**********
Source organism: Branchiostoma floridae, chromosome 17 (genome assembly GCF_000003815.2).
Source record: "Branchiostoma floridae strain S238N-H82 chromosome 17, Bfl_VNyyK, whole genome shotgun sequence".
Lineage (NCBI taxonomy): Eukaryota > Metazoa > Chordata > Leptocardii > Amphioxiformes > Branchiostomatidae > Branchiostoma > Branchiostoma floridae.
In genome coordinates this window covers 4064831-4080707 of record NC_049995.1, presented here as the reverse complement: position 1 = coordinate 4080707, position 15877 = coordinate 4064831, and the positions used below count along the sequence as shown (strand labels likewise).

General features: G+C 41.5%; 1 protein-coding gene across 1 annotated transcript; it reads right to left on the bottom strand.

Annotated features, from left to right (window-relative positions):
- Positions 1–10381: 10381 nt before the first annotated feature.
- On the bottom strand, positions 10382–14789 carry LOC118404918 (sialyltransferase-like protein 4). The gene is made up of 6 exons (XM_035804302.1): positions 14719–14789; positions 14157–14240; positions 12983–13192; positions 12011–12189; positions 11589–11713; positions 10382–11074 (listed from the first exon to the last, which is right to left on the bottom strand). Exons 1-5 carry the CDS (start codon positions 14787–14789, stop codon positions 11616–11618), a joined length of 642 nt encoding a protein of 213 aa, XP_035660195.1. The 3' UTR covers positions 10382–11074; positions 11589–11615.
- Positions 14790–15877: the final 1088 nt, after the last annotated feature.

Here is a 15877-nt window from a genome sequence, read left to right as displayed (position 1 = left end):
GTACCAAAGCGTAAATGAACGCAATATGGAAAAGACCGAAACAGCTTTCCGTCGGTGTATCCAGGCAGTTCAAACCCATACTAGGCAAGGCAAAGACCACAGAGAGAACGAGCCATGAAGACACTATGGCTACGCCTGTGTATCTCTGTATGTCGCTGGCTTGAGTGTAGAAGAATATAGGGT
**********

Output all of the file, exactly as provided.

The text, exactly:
Source organism: Branchiostoma floridae, chromosome 17 (genome assembly GCF_000003815.2).
Source record: "Branchiostoma floridae strain S238N-H82 chromosome 17, Bfl_VNyyK, whole genome shotgun sequence".
Lineage (NCBI taxonomy): Eukaryota > Metazoa > Chordata > Leptocardii > Amphioxiformes > Branchiostomatidae > Branchiostoma > Branchiostoma floridae.
In genome coordinates this window covers 4064831-4080707 of record NC_049995.1, presented here as the reverse complement: position 1 = coordinate 4080707, position 15877 = coordinate 4064831, and the positions used below count along the sequence as shown (strand labels likewise).

General features: G+C 41.5%; 1 protein-coding gene across 1 annotated transcript; it reads right to left on the bottom strand.

Annotated features, from left to right (window-relative positions):
- Positions 1–10381: 10381 nt before the first annotated feature.
- On the bottom strand, positions 10382–14789 carry LOC118404918 (sialyltransferase-like protein 4). The gene is made up of 6 exons (XM_035804302.1): positions 14719–14789; positions 14157–14240; positions 12983–13192; positions 12011–12189; positions 11589–11713; positions 10382–11074 (listed from the first exon to the last, which is right to left on the bottom strand). Exons 1-5 carry the CDS (start codon positions 14787–14789, stop codon positions 11616–11618), a joined length of 642 nt encoding a protein of 213 aa, XP_035660195.1. The 3' UTR covers positions 10382–11074; positions 11589–11615.
- Positions 14790–15877: the final 1088 nt, after the last annotated feature.

Here is a 15877-nt window from a genome sequence, read left to right as displayed (position 1 = left end):
GTACCAAAGCGTAAATGAACGCAATATGGAAAAGACCGAAACAGCTTTCCGTCGGTGTATCCAGGCAGTTCAAACCCATACTAGGCAAGGCAAAGACCACAGAGAGAACGAGCCATGAAGACACTATGGCTACGCCTGTGTATCTCTGTATGTCGCTGGCTTGAGTGTAGAAGAATATAGGGT